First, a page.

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By Patrick (2007-05-16)
Q: Okay, you thought we'd let you go easy, but enough of that! The question every fan wants me to ask you has to do with how far along are you with RETURN OF THE CRIMSON GUARD? Will you meet your deadline?
Well, youíll be glad to know that Iíve just handed in the completed run-through to Bantam. What you may not be happy to know is how much I had to leave out to achieve that completed project. It was agonizing, but perhaps all that material might be another novel Ö. So, itís in, deadline met. Now weíll see what the editors at Bantam have to say. Usually these things take a year. So, spring Ď08.
I say it was agonizing but I also enjoyed it immensely. If the readers have half the fun I had with Return it should do well. Itís very different from Knives, much more expansive. In any case, already Iíve exceeded my comfort level for talking about it. Maybe Iím too damned Canadian that way.
Q: Without giving anything away, what can you tell us of RETURN OF THE CRIMSON GUARD? (Sorry, the good old "read and find out" answer cannot be used! Just give us a little something to whet our appetite!)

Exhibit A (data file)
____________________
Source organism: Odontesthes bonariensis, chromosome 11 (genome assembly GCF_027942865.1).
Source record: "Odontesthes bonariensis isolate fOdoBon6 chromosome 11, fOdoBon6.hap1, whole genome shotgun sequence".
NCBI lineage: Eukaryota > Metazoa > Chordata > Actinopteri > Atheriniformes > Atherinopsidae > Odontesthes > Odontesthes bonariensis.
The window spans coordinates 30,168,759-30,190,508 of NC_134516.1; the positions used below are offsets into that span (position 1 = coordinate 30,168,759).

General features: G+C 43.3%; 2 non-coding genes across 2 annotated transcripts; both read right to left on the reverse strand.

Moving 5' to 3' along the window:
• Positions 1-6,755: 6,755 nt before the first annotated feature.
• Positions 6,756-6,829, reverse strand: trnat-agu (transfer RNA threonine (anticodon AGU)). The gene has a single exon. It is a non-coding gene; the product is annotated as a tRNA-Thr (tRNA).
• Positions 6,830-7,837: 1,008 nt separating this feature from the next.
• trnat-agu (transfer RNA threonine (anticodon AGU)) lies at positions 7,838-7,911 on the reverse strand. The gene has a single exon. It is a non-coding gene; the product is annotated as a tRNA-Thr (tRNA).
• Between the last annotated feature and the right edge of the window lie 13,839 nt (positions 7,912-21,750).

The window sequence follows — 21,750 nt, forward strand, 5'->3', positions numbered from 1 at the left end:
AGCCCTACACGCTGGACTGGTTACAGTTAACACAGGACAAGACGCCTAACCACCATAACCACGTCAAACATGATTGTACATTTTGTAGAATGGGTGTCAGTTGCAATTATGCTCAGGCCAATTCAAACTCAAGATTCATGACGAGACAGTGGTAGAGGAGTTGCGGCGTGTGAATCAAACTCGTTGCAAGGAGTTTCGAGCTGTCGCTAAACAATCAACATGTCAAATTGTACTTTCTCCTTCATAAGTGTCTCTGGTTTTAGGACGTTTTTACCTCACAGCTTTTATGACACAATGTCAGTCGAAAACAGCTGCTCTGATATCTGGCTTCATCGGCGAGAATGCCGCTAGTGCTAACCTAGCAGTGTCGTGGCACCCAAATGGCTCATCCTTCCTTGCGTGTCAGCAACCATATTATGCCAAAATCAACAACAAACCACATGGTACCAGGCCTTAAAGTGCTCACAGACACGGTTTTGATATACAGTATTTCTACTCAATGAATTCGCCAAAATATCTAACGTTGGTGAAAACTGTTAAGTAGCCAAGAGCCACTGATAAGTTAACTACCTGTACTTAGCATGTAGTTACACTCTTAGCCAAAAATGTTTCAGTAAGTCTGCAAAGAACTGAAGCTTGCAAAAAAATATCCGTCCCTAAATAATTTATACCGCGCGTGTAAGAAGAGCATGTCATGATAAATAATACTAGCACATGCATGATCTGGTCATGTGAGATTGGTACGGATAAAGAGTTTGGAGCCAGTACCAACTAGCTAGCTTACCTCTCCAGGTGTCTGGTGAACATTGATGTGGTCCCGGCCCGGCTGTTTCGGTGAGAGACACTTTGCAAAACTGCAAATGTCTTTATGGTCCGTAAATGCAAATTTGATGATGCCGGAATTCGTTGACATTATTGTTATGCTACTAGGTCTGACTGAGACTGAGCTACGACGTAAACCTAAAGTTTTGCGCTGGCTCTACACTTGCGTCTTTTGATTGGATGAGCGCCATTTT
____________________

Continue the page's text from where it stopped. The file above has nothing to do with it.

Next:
The original manuscript for this second novel, like Knives, was actually completed long ago. It spends time with characters such as Greymane, Traveller, Blues, and Skinner Ė and so I am pleased that many fans of the world have expressed interest in these very characters Ė ones Steve and I marked out long ago for development.
Briefly, I can say that the mercenary company the Crimson Guard returns to its home and the home of the empire, Quon Tali, where they find the continent torn by a civil war precipitated both by Empress Laseenís policies and cruel political calculation. They return to fulfill their vow to destroy the empire, but just what that entails becomes one of the complicating issues.
Q: The fact that Steven has written 7 novels and 3 novellas in the Malazan universe has laid down a lot of groundwork for the saga. Is it harder to write a novel like RETURN ON THE CRIMSON GUARD now, knowing that everything must fit with what has been established by previous Malazan volumes? Or does that existing structure make the process easier?
It makes it all both easier in some regards but harder in others. Basically, he and I both know the major structural turns of any of the novels, but the devil is in the details, as they say. Throwaway lines in any of his or my pieces could derail plans for things further down the way. Such potential will always remain a danger but it should be clear by now that neither of us are the sort to obsess over small continuity issues, weíre interested in the big picture.